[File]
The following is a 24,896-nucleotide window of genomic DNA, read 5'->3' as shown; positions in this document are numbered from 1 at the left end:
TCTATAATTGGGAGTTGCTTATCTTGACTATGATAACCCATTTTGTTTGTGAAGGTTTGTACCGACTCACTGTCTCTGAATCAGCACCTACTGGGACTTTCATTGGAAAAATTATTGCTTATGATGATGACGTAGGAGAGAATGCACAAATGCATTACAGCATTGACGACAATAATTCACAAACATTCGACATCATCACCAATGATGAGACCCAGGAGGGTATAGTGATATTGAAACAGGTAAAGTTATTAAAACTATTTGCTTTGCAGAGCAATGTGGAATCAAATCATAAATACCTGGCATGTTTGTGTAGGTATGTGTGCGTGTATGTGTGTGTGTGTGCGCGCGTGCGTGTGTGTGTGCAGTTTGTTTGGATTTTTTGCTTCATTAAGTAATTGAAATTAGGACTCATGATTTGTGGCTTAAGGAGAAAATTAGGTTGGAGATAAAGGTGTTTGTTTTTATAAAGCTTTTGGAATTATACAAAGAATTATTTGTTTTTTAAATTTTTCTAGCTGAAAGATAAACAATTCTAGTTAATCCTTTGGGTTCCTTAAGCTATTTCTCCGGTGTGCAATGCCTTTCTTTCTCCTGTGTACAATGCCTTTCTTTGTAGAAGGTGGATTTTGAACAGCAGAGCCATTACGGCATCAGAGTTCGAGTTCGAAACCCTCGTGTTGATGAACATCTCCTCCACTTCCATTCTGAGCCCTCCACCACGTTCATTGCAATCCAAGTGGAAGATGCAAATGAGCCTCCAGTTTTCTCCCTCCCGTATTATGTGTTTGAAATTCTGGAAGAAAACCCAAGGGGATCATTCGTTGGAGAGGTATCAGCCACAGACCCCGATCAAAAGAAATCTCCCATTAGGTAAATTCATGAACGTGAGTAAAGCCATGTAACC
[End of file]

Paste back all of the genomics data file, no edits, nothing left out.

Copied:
The following is a 24,896-nucleotide window of genomic DNA, read 5'->3' as shown; positions in this document are numbered from 1 at the left end:
TCTATAATTGGGAGTTGCTTATCTTGACTATGATAACCCATTTTGTTTGTGAAGGTTTGTACCGACTCACTGTCTCTGAATCAGCACCTACTGGGACTTTCATTGGAAAAATTATTGCTTATGATGATGACGTAGGAGAGAATGCACAAATGCATTACAGCATTGACGACAATAATTCACAAACATTCGACATCATCACCAATGATGAGACCCAGGAGGGTATAGTGATATTGAAACAGGTAAAGTTATTAAAACTATTTGCTTTGCAGAGCAATGTGGAATCAAATCATAAATACCTGGCATGTTTGTGTAGGTATGTGTGCGTGTATGTGTGTGTGTGTGCGCGCGTGCGTGTGTGTGTGCAGTTTGTTTGGATTTTTTGCTTCATTAAGTAATTGAAATTAGGACTCATGATTTGTGGCTTAAGGAGAAAATTAGGTTGGAGATAAAGGTGTTTGTTTTTATAAAGCTTTTGGAATTATACAAAGAATTATTTGTTTTTTAAATTTTTCTAGCTGAAAGATAAACAATTCTAGTTAATCCTTTGGGTTCCTTAAGCTATTTCTCCGGTGTGCAATGCCTTTCTTTCTCCTGTGTACAATGCCTTTCTTTGTAGAAGGTGGATTTTGAACAGCAGAGCCATTACGGCATCAGAGTTCGAGTTCGAAACCCTCGTGTTGATGAACATCTCCTCCACTTCCATTCTGAGCCCTCCACCACGTTCATTGCAATCCAAGTGGAAGATGCAAATGAGCCTCCAGTTTTCTCCCTCCCGTATTATGTGTTTGAAATTCTGGAAGAAAACCCAAGGGGATCATTCGTTGGAGAGGTATCAGCCACAGACCCCGATCAAAAGAAATCTCCCATTAGGTAAATTCATGAACGTGAGTAAAGCCATGTAACC